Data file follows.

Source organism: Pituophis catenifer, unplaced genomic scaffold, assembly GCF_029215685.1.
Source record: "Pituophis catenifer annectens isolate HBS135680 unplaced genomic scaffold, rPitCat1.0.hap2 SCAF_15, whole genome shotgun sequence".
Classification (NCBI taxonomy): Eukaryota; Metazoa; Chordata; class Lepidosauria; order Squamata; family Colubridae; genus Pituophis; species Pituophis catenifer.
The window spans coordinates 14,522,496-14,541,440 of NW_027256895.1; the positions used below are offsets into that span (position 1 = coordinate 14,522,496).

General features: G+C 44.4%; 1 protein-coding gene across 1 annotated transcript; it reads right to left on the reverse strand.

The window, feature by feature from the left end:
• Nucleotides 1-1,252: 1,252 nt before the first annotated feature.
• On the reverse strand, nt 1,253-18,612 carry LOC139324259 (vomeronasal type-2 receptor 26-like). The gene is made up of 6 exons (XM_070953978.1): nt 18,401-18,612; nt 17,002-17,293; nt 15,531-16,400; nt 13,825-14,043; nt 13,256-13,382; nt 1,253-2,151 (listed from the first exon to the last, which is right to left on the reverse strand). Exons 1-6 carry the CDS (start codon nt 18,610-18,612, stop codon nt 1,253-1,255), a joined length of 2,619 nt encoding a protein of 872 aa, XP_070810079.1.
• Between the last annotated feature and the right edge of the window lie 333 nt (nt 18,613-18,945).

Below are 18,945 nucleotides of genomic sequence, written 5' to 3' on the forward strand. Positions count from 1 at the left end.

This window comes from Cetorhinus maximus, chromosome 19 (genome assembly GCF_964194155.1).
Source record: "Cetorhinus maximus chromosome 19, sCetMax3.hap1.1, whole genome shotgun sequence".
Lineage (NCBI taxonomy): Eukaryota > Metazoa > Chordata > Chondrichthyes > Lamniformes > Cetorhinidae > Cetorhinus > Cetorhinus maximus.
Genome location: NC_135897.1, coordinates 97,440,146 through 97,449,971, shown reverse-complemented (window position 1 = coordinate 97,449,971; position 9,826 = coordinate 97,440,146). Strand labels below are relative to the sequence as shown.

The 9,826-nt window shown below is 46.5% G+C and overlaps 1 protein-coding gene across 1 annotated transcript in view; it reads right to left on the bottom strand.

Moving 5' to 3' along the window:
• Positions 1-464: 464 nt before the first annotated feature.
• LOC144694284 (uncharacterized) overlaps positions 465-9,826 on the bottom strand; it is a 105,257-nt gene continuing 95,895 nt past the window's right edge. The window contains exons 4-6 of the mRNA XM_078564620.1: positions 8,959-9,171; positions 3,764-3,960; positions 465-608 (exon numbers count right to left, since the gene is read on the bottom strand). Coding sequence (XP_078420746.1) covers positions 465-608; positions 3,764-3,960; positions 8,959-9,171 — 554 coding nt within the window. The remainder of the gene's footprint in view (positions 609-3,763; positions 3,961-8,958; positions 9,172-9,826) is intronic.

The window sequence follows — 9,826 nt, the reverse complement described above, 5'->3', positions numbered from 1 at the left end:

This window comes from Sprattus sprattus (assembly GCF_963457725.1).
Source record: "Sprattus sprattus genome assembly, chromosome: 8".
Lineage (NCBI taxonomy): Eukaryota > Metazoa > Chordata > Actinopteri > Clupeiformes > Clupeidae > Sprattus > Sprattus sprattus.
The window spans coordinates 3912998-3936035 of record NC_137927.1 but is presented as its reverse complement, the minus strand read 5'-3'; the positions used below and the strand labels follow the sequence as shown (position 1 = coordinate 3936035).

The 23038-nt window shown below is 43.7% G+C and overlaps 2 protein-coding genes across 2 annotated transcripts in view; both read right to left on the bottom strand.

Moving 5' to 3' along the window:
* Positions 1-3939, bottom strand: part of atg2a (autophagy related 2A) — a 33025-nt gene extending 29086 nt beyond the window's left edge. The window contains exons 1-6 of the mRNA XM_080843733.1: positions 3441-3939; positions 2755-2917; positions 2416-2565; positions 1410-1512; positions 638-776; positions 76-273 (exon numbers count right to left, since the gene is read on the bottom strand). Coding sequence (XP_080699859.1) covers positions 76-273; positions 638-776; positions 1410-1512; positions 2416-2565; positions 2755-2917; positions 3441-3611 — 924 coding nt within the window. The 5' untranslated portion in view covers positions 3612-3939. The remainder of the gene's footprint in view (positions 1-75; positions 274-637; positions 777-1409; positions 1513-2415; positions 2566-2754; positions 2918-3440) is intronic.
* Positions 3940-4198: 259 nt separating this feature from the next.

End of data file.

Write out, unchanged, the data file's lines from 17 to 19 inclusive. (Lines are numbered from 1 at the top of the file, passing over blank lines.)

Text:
• Positions 1-464: 464 nt before the first annotated feature.
• LOC144694284 (uncharacterized) overlaps positions 465-9,826 on the bottom strand; it is a 105,257-nt gene continuing 95,895 nt past the window's right edge. The window contains exons 4-6 of the mRNA XM_078564620.1: positions 8,959-9,171; positions 3,764-3,960; positions 465-608 (exon numbers count right to left, since the gene is read on the bottom strand). Coding sequence (XP_078420746.1) covers positions 465-608; positions 3,764-3,960; positions 8,959-9,171 — 554 coding nt within the window. The remainder of the gene's footprint in view (positions 609-3,763; positions 3,961-8,958; positions 9,172-9,826) is intronic.

The window sequence follows — 9,826 nt, the reverse complement described above, 5'->3', positions numbered from 1 at the left end: